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Publication numberUS4516224 A
Publication typeGrant
Application numberUS 06/402,427
Publication dateMay 7, 1985
Filing dateJul 28, 1982
Priority dateJul 29, 1981
Fee statusLapsed
Also published asDE3278652D1, EP0071470A2, EP0071470A3, EP0071470B1
Publication number06402427, 402427, US 4516224 A, US 4516224A, US-A-4516224, US4516224 A, US4516224A
InventorsKeizo Aoyama
Original AssigneeFujitsu Limited
Export CitationBiBTeX, EndNote, RefMan
External Links: USPTO, USPTO Assignment, Espacenet
Semiconductor memory
US 4516224 A
Abstract
A transistor for discharging a word line which is switched by a reset signal temporarily generated when the word line is switched from a selected state to a nonselected state and from the nonselected state to the selected state, the transistor being connected to the word line at an intermediate point on the word line, the word line being driven by a word driver. A relay buffer is connected to the word line at the intermediate point of the word line. The transistor for discharging the word line is connected to the input or output side of the relay buffer. The transistor for discharging the word line can be controlled by a control transistor which is in turn controlled by the output level of the relay buffer in dependence upon the reset signal.
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Claims(13)
I claim:
1. A semiconductor memory, comprising:
a plurality of memory cells arranged in a row;
a word line, operatively connected to said plurality of memory cells, for selecting said memory cells, said word line being switched from a selected state to a non-selected state and from the non-selected state to the selected state;
at least one transistor, operatively connected to said word line, for discharging said word line, said at least one transistor having a gate; and
means, operatively connected to said at least one transistor for generating a pulse having a predetermined width by detecting when said word line is switched from the selected state to the non-selected state and for turning on said at least one transistor for a predetermined period of time, thereby accelerating the discharge of the word line from the selected state to the non-selected state.
2. A semiconductor memory according to claim 1, wherein said at least one transistor is connected to a point substantially in the middle of said word line.
3. A semiconductor memory according to claim 1, further comprising at least one relay buffer operatively connected to said word line, said at least one relay buffer having an input terminal and an output terminal, each said terminal operatively connected to said word line.
4. A semiconductor memory according to claim 3, wherein said at least one relay buffer is operatively connected to a point substantially in the middle of said word line, and wherein said at least one transistor is operatively connected to said input terminal of said at least one relay buffer.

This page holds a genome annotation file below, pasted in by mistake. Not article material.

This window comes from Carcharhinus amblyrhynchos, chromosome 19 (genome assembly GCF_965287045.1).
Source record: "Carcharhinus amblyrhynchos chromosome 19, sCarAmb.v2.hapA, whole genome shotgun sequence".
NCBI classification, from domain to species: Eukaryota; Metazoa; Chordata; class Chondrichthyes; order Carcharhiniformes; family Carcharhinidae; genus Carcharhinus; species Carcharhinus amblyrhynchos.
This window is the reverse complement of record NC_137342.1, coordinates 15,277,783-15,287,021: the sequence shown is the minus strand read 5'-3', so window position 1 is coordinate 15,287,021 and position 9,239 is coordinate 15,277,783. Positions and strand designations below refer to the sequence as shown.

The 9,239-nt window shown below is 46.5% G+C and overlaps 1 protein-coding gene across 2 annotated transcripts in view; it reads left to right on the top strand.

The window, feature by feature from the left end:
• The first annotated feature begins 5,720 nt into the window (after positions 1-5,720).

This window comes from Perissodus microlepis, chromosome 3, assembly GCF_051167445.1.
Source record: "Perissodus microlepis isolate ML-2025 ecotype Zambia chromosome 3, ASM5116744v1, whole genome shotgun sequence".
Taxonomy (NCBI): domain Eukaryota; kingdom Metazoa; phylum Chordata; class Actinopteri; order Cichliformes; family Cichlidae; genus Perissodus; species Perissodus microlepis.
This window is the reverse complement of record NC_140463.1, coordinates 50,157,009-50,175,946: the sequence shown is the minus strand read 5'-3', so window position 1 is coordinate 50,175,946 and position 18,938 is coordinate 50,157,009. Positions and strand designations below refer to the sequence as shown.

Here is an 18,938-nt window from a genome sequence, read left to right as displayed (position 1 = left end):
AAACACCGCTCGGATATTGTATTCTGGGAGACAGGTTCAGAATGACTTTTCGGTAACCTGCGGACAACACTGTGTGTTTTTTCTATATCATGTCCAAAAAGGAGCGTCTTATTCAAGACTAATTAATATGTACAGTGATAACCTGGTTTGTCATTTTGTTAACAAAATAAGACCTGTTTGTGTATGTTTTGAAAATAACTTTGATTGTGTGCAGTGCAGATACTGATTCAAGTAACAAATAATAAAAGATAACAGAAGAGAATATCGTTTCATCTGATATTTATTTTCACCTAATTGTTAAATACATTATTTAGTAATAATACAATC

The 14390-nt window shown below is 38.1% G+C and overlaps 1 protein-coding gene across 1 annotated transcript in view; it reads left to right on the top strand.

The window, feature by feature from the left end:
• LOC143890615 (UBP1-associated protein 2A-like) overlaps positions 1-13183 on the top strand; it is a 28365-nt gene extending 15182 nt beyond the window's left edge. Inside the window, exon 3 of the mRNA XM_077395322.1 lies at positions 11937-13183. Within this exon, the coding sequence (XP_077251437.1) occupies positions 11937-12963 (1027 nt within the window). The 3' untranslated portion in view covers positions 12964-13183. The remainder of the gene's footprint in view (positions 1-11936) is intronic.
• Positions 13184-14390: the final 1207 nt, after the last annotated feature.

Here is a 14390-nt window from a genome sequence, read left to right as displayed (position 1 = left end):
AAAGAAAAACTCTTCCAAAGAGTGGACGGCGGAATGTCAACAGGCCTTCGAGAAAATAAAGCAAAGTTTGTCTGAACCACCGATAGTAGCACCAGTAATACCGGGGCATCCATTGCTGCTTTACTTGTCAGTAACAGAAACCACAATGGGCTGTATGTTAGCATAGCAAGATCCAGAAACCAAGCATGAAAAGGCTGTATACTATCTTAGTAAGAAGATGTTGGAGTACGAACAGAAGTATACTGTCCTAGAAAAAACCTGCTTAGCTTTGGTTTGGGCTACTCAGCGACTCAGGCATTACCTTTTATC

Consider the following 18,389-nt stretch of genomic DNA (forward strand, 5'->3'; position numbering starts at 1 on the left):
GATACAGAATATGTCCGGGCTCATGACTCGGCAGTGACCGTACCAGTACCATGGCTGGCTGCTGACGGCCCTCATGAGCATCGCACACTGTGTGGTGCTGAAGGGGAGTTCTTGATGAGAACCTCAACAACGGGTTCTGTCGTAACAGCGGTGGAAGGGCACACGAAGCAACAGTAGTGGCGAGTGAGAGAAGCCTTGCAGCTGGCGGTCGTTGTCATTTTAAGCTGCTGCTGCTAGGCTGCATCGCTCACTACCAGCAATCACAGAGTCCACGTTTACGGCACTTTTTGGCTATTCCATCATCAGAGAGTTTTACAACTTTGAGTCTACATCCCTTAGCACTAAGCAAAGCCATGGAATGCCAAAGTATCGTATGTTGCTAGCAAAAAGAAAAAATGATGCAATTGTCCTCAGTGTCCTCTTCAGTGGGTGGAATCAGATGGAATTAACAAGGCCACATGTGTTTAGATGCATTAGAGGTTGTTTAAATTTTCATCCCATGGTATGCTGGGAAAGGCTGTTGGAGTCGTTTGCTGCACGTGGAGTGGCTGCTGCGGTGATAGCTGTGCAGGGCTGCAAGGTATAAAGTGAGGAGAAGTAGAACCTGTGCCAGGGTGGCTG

5. A semiconductor memory according to claim 4, wherein said means for turning on said at least one transistor comprises:
a first control transistor having a gate operatively connected to said output terminal of said at least one relay buffer and said gate of said at least one transistor;
a second control transistor operatively connected between said gate of said at least one transistor and a ground potential point, said second control transistor having a gate; and
means, operatively connected to said at least one relay buffer, said first control transistor and said second control transistor, for generating a reset signal and a reversed reset signal for the predetermined period when said word line is switched from the selected state to the non-selected state, wherein said gate of said at least one transistor is operatively connected to receive the reset signal, and wherein said gate of said second control transistor is operatively connected to receive the reversed reset signal.
6. A semiconductor memory according to claim 5, further comprising a third control transistor, operatively connected to an end of said word line and to the reset signal generating means, for discharging said word line, said third control transistor being controlled by the reset signal.
7. A semiconductor memory, comprising:
memory cells arranged in a row;
a word line having a selected state and a non-selected state, operatively connected to said memory cells, for selecting said memory cells in accordance with said selected or non-selected state;
a transistor, operatively connected to said word line, for discharging said word line;
means, operatively connected to said transistor, for generating a pulse having a predetermined width by detecting when said word line is switched from said selected state to said non-selected state and for turning on said transistor for a predetermined period of time, thereby accelerating the discharging of the word line from the selected state to the non-selected state.
8. A semiconductor memory, according to claim 7, wherein said transistor is connected to a point substantially in the middle of said word line.
9. A semiconductor memory, according to claim 7, further comprising a relay buffer operatively connected to said word line, having an input and output terminal operatively connected to said word line.